Open house on Wednesday, January 10 to showcase PBOT's plan to repave, rebuild and reconfigure SW Naito Parkway from I-405 to SW Jefferson Street.Read More…
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A block party on SE Insley in East Portland this past summer. Photo by Kristen Clark
(October 24, 2017) This past summer, PBOT’s Block Party Program conducted a pilot project for the neighborhoods east of 82nd Avenue and Cully. The pilot area included thirteen Portland neighborhoods which historically had low participation in block party permits. Thanks to PBOT’s Livable Street Strategy development this past year, permit barriers in this area of Portland were identified and removed.
After looking at historical data, the bureau discovered that areas of the city had a pattern of under-participation in the Block Party Program. As part of PBOT's overall equity mission to bring PBOT programs to under-served communities, the Block Party team organized a pilot program with the goal of increasing participation. PBOT endeavored to relieve some of the barriers by creating an online application, translating documents into five languages, eliminating permit fees and offering free use of our pink “street closed barricades” available within the pilot area at various community centers. PBOT staff also participated in outreach to promote the project at many community events including Sunday Parkways, APANO Night Market and Oregon Walks Lents Founders Fair.
The pilot project it was an incredible success. PBOT issued four times as many block party permits in East Portland than in previous years. A follow up survey (with over a 55% survey response rate) with the participating permittees has revealed some compelling stories. Here are some of the survey results:
Most block party permittees were first-time applicants who had always wanted to participate in the permitting program. Said one survey response, “Before this event, many of the people in the neighborhood had not met. The block party provided a safe, open, casual, and fun space for people to interact. Several of the attendees expressed their previous desire for this kind of thing, and everyone seemed really happy that it finally happened.”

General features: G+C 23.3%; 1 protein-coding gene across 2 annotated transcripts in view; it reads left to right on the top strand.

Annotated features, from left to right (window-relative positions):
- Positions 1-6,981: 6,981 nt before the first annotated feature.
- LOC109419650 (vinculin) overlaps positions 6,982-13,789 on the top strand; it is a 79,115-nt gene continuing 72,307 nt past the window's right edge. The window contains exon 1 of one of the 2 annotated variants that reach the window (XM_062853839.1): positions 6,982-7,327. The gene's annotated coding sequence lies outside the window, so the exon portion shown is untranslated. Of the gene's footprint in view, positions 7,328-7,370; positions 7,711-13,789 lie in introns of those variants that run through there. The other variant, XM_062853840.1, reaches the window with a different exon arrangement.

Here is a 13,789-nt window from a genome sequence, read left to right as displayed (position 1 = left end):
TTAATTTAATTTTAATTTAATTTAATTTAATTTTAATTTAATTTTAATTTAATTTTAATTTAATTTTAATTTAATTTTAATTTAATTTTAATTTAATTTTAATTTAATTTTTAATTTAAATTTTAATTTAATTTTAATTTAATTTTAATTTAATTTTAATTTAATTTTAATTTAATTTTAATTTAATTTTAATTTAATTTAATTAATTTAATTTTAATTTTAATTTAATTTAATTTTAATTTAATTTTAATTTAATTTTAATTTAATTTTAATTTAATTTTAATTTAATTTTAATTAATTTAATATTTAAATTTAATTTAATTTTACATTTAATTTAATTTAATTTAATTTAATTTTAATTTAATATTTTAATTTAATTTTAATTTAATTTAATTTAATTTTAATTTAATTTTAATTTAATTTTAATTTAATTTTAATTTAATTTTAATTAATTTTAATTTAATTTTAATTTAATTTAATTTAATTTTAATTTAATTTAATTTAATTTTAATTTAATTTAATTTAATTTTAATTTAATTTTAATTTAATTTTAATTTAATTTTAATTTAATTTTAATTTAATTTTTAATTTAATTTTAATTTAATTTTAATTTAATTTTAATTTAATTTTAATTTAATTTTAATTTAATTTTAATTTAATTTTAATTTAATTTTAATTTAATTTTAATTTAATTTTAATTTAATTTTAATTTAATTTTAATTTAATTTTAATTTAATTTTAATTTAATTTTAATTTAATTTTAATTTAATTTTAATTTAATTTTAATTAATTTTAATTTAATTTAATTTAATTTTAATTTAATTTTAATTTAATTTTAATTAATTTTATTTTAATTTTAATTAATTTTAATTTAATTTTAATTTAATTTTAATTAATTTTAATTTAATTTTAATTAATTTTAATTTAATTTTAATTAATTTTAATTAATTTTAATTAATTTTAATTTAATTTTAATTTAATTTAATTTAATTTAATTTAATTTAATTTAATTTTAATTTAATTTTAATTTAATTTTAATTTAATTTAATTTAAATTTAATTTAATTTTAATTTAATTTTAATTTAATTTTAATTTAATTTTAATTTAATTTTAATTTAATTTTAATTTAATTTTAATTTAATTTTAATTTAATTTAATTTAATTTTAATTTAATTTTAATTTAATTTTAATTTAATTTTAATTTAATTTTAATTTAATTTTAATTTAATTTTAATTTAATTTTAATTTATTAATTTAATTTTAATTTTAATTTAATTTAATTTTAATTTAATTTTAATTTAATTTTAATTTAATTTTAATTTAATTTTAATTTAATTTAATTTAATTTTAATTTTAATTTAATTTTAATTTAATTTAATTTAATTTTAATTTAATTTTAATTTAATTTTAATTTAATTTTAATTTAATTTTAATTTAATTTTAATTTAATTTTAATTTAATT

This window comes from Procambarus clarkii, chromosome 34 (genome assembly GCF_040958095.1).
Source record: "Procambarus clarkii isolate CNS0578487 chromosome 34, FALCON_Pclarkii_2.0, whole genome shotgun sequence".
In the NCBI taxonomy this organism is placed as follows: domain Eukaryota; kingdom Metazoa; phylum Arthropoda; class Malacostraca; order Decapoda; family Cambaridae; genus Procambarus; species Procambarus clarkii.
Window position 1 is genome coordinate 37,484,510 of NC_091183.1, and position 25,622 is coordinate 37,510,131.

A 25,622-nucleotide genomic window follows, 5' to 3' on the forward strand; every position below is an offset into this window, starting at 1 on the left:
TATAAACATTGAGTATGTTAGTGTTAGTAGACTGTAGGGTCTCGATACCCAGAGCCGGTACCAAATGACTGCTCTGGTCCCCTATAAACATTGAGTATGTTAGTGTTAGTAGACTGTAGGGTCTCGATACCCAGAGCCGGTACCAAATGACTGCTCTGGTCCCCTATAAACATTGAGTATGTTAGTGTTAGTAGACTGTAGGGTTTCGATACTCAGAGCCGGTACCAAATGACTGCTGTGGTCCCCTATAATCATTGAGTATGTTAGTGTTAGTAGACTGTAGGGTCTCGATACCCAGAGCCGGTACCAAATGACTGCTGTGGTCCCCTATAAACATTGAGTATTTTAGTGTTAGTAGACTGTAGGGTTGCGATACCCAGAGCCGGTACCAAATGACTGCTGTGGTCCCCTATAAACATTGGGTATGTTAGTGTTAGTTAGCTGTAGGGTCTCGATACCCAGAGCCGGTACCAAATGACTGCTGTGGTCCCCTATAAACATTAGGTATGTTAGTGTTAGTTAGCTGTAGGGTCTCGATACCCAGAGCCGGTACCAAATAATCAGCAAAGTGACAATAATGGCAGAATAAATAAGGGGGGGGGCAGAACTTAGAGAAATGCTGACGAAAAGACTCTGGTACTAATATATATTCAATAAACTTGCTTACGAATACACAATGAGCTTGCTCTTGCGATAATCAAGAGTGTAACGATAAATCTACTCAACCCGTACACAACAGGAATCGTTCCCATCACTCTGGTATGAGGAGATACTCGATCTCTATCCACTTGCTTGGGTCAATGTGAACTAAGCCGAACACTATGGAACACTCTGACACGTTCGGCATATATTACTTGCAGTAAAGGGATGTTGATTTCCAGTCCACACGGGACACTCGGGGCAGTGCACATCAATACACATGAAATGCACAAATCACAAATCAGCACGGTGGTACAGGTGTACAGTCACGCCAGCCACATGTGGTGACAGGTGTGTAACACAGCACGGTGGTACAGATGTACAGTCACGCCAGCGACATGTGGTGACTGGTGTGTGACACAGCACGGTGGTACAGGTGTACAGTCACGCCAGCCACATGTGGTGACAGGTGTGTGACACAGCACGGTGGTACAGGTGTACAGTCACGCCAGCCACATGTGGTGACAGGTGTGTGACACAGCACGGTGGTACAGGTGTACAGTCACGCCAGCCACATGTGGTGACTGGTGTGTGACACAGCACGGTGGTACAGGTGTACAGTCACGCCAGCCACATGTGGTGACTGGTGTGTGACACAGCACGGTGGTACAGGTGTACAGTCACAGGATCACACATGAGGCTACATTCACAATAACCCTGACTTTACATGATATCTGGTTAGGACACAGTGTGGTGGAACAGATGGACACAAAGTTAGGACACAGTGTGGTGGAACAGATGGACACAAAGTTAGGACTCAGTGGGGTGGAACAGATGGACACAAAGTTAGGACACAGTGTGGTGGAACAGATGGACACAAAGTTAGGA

One family in Cully had never seen or met some neighbors despite having lived on the same street for 14 years, noting that they wish they could have one every month but that they would surely hold another block party next year: “I meant to do it every month but personally couldn’t pull it off with my schedule – more people wanted to join in for the next one, so we will definitely do it again next summer.”
Overall, participants felt that the block party was a unifying event that brought about a sense of community and resilience. One organizer said, “Many were initially skeptical and fearful, but it turned out very well, and people want to do it again next year. Others who didn't come said they would next year. [Our block party] really brought us all together!”
The parties themselves were very popular. Attendance numbers were moderate to high; one first-time block party in Mill Park had approximately 75 attendees. In Hazelwood, an August block party brought nearly eighty people together in a quintessential summer scene: “It was fabulous for us to get together and get acquainted. We must have had about 40 children and almost as many adults. We BBQed hot dogs and had a potluck. We rented a bouncy bounce. A unit of the fire department paid us a visit so the children could see the fire truck up close and personal. It was a wonderful event.”
We can’t wait to see more block parties around the city in the coming years. They remind us that creativity, diversity, and community are truly what makes Portland such a special place.